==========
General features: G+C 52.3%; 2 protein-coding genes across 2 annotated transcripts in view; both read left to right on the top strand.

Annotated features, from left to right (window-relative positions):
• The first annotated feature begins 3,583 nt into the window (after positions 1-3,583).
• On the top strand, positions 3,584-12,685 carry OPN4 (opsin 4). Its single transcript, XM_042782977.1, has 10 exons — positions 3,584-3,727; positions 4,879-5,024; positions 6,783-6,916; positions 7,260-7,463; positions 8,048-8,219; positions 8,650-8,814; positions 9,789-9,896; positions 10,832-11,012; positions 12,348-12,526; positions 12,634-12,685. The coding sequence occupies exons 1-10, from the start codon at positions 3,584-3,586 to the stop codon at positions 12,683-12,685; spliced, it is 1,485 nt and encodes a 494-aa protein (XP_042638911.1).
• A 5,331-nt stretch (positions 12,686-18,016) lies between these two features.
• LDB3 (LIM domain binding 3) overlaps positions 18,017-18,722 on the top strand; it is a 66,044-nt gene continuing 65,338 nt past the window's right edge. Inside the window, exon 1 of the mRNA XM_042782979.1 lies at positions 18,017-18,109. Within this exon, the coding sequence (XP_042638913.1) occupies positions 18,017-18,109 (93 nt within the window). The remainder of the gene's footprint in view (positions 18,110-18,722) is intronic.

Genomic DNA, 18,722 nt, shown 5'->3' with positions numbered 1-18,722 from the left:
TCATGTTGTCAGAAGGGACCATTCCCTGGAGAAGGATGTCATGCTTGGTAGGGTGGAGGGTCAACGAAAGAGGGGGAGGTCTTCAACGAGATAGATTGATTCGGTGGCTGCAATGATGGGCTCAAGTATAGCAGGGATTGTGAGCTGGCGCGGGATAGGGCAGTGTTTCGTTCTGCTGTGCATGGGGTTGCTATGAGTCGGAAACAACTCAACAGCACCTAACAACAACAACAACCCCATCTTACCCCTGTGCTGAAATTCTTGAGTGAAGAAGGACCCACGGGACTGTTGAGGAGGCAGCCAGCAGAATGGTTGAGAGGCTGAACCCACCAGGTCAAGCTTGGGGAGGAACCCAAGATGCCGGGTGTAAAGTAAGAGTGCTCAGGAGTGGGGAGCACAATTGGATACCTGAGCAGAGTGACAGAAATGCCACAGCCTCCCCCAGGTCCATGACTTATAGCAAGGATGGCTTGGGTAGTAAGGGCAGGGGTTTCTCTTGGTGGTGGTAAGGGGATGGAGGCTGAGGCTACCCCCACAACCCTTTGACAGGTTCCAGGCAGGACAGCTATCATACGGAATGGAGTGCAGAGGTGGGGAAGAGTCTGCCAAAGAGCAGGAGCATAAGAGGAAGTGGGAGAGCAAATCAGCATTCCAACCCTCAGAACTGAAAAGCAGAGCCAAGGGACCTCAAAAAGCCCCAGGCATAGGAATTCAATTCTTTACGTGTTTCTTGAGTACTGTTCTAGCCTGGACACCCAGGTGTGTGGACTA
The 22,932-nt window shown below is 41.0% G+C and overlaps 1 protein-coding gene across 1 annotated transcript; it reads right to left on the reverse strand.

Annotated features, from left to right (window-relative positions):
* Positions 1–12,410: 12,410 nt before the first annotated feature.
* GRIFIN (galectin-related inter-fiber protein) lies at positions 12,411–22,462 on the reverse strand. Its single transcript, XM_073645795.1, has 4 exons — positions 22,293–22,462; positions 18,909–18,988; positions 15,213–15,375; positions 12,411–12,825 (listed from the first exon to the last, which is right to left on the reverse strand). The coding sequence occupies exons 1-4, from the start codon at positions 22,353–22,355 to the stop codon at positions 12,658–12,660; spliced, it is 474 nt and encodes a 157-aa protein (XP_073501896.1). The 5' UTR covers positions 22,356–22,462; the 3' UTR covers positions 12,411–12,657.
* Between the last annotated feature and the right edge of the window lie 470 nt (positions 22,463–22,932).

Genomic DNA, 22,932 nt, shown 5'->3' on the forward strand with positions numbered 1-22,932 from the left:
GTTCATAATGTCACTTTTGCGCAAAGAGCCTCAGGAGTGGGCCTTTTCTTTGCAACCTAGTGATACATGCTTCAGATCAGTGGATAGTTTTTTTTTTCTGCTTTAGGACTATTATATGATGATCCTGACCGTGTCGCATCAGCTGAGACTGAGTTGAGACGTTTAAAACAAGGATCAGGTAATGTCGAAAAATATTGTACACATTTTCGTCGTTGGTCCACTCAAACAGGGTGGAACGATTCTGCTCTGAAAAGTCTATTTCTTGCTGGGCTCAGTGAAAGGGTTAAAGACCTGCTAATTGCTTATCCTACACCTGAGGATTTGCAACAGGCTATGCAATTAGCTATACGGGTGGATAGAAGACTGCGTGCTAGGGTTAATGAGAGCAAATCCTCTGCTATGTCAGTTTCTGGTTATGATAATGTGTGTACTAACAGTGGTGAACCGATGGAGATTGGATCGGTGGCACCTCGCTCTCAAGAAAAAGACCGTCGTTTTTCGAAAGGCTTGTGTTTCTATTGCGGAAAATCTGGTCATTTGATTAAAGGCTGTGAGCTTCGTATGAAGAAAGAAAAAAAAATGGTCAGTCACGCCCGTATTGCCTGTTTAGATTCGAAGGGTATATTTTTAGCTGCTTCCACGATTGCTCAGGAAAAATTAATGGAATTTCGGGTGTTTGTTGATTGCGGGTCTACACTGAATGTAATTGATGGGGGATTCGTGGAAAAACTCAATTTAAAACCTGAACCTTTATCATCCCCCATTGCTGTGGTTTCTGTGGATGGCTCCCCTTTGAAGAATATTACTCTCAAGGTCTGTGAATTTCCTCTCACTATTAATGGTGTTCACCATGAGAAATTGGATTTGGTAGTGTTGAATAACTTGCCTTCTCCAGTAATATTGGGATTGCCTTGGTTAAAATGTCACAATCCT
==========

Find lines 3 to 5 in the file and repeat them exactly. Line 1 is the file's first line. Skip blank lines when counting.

• The first annotated feature begins 3,583 nt into the window (after positions 1-3,583).
• On the top strand, positions 3,584-12,685 carry OPN4 (opsin 4). Its single transcript, XM_042782977.1, has 10 exons — positions 3,584-3,727; positions 4,879-5,024; positions 6,783-6,916; positions 7,260-7,463; positions 8,048-8,219; positions 8,650-8,814; positions 9,789-9,896; positions 10,832-11,012; positions 12,348-12,526; positions 12,634-12,685. The coding sequence occupies exons 1-10, from the start codon at positions 3,584-3,586 to the stop codon at positions 12,683-12,685; spliced, it is 1,485 nt and encodes a 494-aa protein (XP_042638911.1).
• A 5,331-nt stretch (positions 12,686-18,016) lies between these two features.